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Tony Grist

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Dunfermline [Oct. 31st, 2008|10:23 am]
Tony Grist
Next morning we set off for home.  At a leisurely pace. It took us two days. 

We spent the morning in Dunfermline. There is a great abbey- with an abbey guesthouse that somehow morphed into a Royal Palace (now picturesquely ruined).  A 19th century Presbyterian church in the gothic style has been attached to the east end of the romanesque abbey church and the effect is remarkably harmonious. Robert the Bruce is buried in the Presbyterian half - and they've hoisted a pulpit over the pastiche medieval brass (created in Paris in the 1870s) that covers his grave. Bruce was a murdering sonofabitch and its curious to think of the Word of God being preached above his bones. 

There is so much history here. Charles I was born in the Palace. The 19th century steel magnate and philanthropist Andrew Carnegie was born here- the son of a weaver- and came back after he'd made his pile in the USA and showered the town with money; his name is everywhere. The abbey church contains the grave of William Schaw, 1550-1602, who is credited with the creation of modern Freemasonry. Oh, and it was while he was sitting in "Dunfermline town, drinking the bloud-red wine" that the King of Scotland sent Sir Patrick Spens off on his fateful mission to Norroway.



The interior of the old abbey church. it was built by the same gang that built Durham cathedral. 



The old abbey and the new kirk. The stonework round the top of the tower reads KING ROBERT THE BRUCE.



The Royal Palace.



A late medieval/renaissance carving of the annunciation.



The abbey. Dig those massive buttresses.
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Comments:
[User Picture]From: dadi
2008-10-31 11:18 am (UTC)
Fantastic pictures, as always. And the beautiful weather certainly doesn't hurt!
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[User Picture]From: poliphilo
2008-10-31 11:45 am (UTC)
Thanks.
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[User Picture]From: pondhopper
2008-10-31 12:21 pm (UTC)
Yes, the abbey certainly isn't going to fall down any time soon with those buttresses.
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[User Picture]From: poliphilo
2008-10-31 01:33 pm (UTC)
I love the romanesque. Those early medieval buildings are like the work of giants.
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[User Picture]From: qos
2008-10-31 12:40 pm (UTC)
Gorgeous, as always!
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[User Picture]From: poliphilo
2008-10-31 01:33 pm (UTC)
Thanks
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[User Picture]From: litchick
2008-10-31 01:10 pm (UTC)
Great pictures in the last couple posts. I want to visit someday. I have a friend who had been living here in LV that moved back home last spring. I have to start and England fund!

That church is incredible.
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[User Picture]From: poliphilo
2008-10-31 01:39 pm (UTC)
Thanks.

Yes, start saving those pennies....
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From: saskia139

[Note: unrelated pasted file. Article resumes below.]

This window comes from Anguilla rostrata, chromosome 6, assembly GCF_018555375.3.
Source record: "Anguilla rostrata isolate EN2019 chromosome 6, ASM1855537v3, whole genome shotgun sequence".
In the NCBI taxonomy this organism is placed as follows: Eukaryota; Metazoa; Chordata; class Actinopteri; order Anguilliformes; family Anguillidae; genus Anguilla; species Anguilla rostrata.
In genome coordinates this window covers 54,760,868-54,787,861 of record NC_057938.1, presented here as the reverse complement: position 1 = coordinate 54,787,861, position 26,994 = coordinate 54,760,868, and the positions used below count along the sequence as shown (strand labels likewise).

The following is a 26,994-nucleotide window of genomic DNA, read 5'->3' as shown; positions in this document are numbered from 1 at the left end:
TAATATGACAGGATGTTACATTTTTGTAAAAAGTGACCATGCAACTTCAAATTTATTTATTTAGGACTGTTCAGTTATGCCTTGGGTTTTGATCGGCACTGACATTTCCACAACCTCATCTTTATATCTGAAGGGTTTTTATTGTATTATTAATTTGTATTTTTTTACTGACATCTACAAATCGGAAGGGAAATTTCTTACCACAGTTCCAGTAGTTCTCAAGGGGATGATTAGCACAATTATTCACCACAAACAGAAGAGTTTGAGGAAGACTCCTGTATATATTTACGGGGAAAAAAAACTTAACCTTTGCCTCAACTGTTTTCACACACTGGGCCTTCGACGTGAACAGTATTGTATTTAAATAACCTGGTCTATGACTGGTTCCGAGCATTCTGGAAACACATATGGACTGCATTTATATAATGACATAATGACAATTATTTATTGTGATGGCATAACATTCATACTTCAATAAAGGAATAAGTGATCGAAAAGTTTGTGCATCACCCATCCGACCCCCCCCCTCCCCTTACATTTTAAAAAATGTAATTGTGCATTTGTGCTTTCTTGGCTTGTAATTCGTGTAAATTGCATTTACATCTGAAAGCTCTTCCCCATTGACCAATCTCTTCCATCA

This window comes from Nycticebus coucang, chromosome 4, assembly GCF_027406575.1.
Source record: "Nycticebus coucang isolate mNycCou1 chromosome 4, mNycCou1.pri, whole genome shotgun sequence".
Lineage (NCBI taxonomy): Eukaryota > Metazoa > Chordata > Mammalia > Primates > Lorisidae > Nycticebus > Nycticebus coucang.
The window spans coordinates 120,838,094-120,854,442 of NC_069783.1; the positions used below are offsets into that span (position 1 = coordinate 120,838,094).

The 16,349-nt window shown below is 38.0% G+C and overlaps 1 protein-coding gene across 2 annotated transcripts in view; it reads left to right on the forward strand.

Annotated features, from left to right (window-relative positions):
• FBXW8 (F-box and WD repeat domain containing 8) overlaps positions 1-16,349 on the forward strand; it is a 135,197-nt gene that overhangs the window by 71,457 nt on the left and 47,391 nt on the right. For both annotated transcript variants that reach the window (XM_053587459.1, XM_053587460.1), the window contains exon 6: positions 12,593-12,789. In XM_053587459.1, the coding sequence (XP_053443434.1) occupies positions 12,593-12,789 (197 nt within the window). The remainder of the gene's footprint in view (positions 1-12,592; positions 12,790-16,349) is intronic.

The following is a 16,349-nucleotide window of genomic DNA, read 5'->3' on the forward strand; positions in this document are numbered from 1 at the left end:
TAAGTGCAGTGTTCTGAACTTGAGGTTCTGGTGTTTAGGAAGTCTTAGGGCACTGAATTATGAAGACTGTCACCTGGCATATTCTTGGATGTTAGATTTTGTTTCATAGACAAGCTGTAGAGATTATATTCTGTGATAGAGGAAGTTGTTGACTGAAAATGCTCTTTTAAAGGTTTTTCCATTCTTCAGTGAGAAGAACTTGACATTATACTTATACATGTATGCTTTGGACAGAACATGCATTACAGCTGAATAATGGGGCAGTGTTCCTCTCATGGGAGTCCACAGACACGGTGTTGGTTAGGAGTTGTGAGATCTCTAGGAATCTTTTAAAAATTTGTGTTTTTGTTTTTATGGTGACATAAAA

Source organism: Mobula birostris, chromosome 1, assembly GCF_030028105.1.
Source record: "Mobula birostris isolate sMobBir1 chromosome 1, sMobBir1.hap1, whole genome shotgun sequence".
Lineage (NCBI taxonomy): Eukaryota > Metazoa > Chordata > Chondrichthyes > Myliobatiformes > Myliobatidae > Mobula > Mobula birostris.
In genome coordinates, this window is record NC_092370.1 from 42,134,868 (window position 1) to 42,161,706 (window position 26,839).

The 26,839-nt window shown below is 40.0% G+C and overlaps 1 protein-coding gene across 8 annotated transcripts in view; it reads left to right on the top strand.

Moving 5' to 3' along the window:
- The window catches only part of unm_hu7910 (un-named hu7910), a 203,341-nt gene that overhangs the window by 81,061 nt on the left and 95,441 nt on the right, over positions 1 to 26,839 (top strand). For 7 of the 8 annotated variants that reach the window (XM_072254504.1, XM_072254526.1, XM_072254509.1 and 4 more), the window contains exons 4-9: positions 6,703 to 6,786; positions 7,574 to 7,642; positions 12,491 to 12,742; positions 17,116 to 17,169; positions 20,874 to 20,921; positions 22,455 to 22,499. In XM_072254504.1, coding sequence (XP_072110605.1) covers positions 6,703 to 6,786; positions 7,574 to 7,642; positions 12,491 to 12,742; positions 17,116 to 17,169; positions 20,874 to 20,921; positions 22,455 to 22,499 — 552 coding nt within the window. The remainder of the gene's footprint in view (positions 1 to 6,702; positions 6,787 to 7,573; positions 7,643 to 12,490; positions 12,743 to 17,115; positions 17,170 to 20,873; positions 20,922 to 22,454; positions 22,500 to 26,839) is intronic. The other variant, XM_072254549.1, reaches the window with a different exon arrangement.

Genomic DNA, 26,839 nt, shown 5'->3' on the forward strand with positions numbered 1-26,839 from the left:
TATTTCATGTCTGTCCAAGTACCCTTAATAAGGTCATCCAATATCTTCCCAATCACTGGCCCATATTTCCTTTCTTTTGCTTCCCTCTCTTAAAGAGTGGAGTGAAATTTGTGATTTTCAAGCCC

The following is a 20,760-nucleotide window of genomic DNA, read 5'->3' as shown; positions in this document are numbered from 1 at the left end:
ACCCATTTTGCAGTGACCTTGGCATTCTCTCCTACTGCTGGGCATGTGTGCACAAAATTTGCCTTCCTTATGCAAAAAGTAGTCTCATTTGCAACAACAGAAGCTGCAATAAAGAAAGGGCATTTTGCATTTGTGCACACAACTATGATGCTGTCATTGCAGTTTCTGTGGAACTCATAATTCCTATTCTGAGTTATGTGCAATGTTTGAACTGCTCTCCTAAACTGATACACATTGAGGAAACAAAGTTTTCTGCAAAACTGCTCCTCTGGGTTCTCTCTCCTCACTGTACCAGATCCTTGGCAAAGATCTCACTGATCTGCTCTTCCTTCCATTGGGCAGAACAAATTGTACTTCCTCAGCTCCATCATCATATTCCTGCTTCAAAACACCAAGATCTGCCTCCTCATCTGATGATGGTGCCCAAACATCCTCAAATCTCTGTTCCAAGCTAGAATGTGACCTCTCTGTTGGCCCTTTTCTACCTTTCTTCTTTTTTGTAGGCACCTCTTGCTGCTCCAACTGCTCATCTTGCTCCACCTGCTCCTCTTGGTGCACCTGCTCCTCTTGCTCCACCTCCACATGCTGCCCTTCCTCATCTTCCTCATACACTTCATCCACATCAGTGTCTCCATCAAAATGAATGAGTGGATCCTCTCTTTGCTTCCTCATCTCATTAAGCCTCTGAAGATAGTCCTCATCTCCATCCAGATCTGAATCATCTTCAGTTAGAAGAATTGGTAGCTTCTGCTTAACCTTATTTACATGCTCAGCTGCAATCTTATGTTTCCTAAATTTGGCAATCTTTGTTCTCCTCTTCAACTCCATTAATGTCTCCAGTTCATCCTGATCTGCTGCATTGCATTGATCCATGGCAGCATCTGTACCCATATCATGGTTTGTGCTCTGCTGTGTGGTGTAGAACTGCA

2008-10-31 02:07 pm (UTC)
You like big buttresses and you cannot lie?

;)

*runs away*
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[User Picture]From: poliphilo
2008-10-31 03:33 pm (UTC)
Ready or not, here I come.....
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[User Picture]From: heleninwales
2008-10-31 04:42 pm (UTC)
Ooh, yes! That interior does resemble Durham. You really have a knack for finding interesting buildings.
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[User Picture]From: poliphilo
2008-10-31 05:38 pm (UTC)
There are a lot of early medieval churches in that part of Scotland. If we'd stopped at every one we passed I wouldn't be home yet.
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From: algabal
2008-11-01 02:37 am (UTC)
The last picture makes it look so very eternal, powerful and abiding.
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[User Picture]From: poliphilo
2008-11-01 09:13 am (UTC)
Dunfermline abbey was a ruin for many years. The southwest tower fell down, the central tower fell down, but then they slapped a new roof on the nave and it was practically as good as new.
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[User Picture]From: currawong
2008-11-01 07:20 am (UTC)
The King sits in Dunfermline Town,
Drinking the blood-red wine,
O, where can I get a seely skipper
To sail this ship o' mine


See, even then you couldn't get a seely skipper for love or money, and look what that unfortunate omission led to ...but that's wha' ye get if you go a sailing beneath the New Moon with the Old Moon in her arms , I guess.

I guess Sir Patrick just wasn't seely enough.
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[User Picture]From: currawong
2008-11-01 07:28 am (UTC)
...but then again, perhaps he was confused because he didn't know whether to be "seely" or "skeely", or whether to sail a "ship", or a "schip"?
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[User Picture]From: poliphilo
2008-11-01 09:22 am (UTC)
If it hadn't been for good ol' Sir Patrick Spens I wouldn't have bothered visiting the town.
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[User Picture]From: currawong
2008-11-01 10:32 am (UTC)
I was introduced to it in a bone-chilling performance by the native-American folk-singer, Buffy Saint-Marie, over 40years ago.
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